Damn those sneaky devils from the L.A. Times and their damnable investigative reporting!

Yo Reuters! Calbuzz sez check out this whole internets thingy

Management by objective: The East Bay Express is a pretty good paper, and carried a pretty good zinger on Jerry Brown after Obama this week hired Rosie Rios to be the Treasurer of the United States. Brown, it seems, fired Rios as Oakland’s a top economic development official when he was mayor, giving the Express this kicker to their piece:

“How about this for a gubernatorial campaign slogan? Jerry Brown: Keen Eye for Talent.”

After the story published, Garry South, chief strategist for Newsom, and the hardest workin’ spinner in show business, e-blasted it, then worked the refs for good measure, complaining that no political reporters had followed it up.

Given Newsom’s history of, um, exhausting his administrative remedies with a staff member, is “Keen Eye for Talent” really the line of attack his campaign wants to take against Brown? We’re just askin’.

Everyone in the pool: Final, final tallies from the Calbuzz Election Night Pool Clambake and Crab Boil shows the winner’s circle shapes up this way:

1st Prize – Jim Sweeney.
Sweeney missed the exact order of finish for Props 1A-1E by just 0.005%, the only entrant to get more than two of the five positions right. He finished second in winning percentage for Prop. F, and his 23.5% turnout prediction just missed nailing the 23% reported by SOS Debra Bowen. A professional ranter at the Sonoma Press-Democrat, Sweeney wins a free rant here, plus two Calbuzzer buttons.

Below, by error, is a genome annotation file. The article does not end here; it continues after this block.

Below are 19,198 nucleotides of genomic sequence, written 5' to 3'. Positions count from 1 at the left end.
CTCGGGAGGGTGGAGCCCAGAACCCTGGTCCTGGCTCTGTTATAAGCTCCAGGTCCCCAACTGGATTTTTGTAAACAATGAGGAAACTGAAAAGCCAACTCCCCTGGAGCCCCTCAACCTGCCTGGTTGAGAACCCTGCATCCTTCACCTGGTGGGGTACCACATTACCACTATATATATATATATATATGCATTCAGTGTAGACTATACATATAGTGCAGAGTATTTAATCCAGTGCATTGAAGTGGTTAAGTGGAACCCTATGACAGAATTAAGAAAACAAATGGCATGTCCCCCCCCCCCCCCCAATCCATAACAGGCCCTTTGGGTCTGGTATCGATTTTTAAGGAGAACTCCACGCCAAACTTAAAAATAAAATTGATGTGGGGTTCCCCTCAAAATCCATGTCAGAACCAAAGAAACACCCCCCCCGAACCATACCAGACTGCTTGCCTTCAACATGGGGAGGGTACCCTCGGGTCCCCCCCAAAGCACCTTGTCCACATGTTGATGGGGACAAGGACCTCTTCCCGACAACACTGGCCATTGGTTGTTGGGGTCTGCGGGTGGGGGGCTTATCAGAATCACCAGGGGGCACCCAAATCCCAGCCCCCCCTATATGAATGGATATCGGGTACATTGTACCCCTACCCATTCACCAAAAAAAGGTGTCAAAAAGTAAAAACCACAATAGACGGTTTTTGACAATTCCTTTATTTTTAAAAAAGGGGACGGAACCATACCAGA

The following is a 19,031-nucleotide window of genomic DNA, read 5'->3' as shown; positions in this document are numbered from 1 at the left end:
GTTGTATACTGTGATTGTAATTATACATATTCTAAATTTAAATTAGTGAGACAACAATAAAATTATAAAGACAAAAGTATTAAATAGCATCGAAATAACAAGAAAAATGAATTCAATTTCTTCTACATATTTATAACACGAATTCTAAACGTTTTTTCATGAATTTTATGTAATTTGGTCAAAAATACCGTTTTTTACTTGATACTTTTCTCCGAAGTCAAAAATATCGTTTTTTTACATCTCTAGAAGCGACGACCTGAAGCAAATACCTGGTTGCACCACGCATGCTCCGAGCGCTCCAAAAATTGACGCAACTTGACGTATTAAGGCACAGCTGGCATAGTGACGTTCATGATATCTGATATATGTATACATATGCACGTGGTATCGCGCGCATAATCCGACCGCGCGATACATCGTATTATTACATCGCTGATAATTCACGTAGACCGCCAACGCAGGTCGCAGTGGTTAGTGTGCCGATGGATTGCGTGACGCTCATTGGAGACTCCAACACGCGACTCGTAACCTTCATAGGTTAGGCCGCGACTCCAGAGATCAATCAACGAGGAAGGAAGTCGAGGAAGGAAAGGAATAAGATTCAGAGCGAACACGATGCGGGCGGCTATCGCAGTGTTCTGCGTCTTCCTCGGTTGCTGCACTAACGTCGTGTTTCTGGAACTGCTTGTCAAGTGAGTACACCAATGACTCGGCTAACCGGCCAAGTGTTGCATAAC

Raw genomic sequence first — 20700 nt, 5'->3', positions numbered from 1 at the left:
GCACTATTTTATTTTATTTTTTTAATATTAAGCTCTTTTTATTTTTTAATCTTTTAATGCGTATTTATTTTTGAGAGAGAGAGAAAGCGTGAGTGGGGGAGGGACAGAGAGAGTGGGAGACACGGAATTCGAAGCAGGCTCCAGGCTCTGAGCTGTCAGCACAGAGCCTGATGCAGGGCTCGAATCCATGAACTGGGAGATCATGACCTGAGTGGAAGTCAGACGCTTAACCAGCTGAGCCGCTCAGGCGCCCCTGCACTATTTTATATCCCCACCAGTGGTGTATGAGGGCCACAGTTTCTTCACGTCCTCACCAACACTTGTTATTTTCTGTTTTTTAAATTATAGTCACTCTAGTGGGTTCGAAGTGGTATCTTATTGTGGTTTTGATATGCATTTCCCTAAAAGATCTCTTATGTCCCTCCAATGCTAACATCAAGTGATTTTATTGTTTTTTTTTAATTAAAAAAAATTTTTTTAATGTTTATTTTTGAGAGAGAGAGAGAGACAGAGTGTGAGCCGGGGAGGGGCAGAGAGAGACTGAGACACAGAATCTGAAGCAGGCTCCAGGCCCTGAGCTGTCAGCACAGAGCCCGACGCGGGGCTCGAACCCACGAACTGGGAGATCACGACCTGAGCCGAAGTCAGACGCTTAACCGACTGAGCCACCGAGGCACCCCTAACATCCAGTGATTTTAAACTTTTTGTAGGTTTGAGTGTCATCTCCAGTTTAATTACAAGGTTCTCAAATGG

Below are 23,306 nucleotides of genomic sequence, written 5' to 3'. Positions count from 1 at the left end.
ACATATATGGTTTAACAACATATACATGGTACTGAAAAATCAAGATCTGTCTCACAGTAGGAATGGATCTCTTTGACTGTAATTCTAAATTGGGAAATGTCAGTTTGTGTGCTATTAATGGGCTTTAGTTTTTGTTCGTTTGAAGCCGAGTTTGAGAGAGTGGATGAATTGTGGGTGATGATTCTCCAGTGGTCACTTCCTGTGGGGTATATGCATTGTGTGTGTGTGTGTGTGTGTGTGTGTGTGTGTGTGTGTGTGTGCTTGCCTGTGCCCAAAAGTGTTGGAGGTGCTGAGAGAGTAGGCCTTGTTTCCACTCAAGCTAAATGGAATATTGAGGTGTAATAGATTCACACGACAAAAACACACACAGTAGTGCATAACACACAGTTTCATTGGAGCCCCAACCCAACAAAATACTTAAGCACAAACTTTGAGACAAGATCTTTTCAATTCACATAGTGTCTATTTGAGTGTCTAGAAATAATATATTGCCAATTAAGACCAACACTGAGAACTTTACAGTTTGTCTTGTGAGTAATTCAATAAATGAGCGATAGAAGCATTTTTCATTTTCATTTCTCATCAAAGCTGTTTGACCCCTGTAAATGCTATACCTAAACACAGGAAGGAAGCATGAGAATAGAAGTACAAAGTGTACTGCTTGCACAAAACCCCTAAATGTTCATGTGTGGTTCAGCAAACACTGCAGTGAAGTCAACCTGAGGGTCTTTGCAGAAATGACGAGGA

2nd Prize – Kevin Dowling
Dowling won the Yes-on-F category, as his 75-25% prediction came closest to the actual 73.9-26.1% finish. He tied for second on the other two questions. A Hayward city councilman, he wins two out-of-print books by old white guys, plus a Calbuzz button.

3rd Prize – Shane Maharaj
Maharaj had a solid ticket throughout, tying for second on questions #1 and #3 and finishing third on question #2. A legislative aide to Rep. Bob Filner, D-San Diego, who’s now based in Washington, he says he is “a Sacramentan and a Californian through and through.” He wins a Calbuzz button and maybe some out-of-print books if we find any extras laying around.

Congratulations to the winners and thanks to all for playing.

View From the Right: Curious to know how the reddest of the red-blood conservatives saw the election? Check out Jon Fleischman’s take on winners and losers.